Food Insecurity Gets Personal for Health Care Class
Galloway, N.J. - Students researched food insecurity in Professor Trina Gipson-Jones Teamwork & Collaboration in Health Care class in the fall. But they got a personal understanding of the impact of not having access to healthy food when they interviewed several Atlantic City residents about their own experiences.
“I learned about food insecurity in class, but I didn’t really see it until I talked to the elders and saw how it impacts them,” said student Jessica Caiazzo during a special panel discussion on Food Security hosted by the Stories of Atlantic City Intergenerational Storytelling Project and Gipson-Jones’ class.
Connecting people to projects and policy was the theme of the discussion, which also featured presentations by groups working on hunger issues in Atlantic City.
Gipson-Jones said the story circles the students participated in with the Atlantic City residents were a very effective way to give students a deeper understanding of and reflect on food insecurity and how it relates to health disparities.
The students said being able to meet in person with the elders of Atlantic City gave them a deeper perspective.
“I had never engaged with older people to talk about this,” said student Victor Figueroa.
Sandra Cruz Chavez said the in-person meeting allowed for “genuine interaction.” Ashley Mercurio was impressed by the importance of community to those they interviewed.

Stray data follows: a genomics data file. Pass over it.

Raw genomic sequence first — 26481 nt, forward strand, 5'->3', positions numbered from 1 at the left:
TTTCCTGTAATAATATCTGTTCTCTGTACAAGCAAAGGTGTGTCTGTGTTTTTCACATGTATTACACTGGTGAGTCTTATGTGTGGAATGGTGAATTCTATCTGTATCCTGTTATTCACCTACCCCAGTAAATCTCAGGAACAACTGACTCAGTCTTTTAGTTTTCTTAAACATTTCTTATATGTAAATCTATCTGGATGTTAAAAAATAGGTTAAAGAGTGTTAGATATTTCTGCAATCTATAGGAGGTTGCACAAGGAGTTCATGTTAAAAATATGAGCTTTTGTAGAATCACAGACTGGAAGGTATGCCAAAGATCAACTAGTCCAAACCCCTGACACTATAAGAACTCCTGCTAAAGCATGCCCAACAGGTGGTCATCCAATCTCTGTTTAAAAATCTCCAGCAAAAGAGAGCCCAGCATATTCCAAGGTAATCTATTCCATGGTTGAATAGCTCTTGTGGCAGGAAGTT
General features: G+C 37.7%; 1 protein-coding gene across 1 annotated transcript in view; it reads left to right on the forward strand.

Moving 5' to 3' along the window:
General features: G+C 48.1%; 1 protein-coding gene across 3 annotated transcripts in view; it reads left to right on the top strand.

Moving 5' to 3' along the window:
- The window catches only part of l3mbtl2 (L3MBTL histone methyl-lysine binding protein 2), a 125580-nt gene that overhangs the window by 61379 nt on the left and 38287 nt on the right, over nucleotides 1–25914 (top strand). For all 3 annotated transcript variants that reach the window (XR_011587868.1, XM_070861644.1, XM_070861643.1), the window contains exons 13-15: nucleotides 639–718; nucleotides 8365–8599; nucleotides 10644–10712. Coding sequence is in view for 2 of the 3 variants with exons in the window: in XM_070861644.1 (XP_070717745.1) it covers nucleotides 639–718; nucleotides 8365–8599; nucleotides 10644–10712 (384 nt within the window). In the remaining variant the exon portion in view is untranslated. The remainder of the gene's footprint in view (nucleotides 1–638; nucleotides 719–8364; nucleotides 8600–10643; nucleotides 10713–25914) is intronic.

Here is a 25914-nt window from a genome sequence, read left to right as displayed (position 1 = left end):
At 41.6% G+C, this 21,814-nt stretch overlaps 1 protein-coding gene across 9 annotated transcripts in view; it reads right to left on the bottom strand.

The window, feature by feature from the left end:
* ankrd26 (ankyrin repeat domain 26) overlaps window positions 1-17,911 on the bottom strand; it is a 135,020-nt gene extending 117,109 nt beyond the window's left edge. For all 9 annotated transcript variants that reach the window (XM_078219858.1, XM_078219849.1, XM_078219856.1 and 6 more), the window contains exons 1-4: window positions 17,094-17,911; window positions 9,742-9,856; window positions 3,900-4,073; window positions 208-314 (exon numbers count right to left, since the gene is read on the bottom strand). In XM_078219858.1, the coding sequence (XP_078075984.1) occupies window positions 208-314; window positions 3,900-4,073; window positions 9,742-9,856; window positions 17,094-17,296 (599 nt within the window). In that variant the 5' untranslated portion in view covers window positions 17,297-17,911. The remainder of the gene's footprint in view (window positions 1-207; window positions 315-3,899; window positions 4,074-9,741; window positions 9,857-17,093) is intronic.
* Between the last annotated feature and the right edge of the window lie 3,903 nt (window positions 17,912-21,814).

Students also got an insight into related issues beyond just food, including access to transportation and health care.
“I can’t just assume someone has access to healthy food,” said Chelsea Russell, who said she appreciated the insight that would help her with future clients.
Presentations were made by Jeanine Cava, co-founder and coordinator of the New Jersey Food Democracy Collaborative based at Stockton, Paige Vaccaro, outreach manager for Mighty Writers, Lisa Newcomb, co-president of C.R.O.P.S. and Lisa Pitz , outreach director for Hunger Free New Jersey who also talked about the A.C. Food Access Coalition.
The panelists address how people can get involved at both the ground level and the policy level.
“Students can see now how policy connects to real people,” Gipson-Jones said. She said the students asked to continue the discussion because they wanted to learn more about how they can make a difference.
“The students wanted to know ‘what’s next?’” said Christina Noble, Stories of AC project manager, who hosted the discussion. She said they have added food information resources on the Stories of Atlantic City website.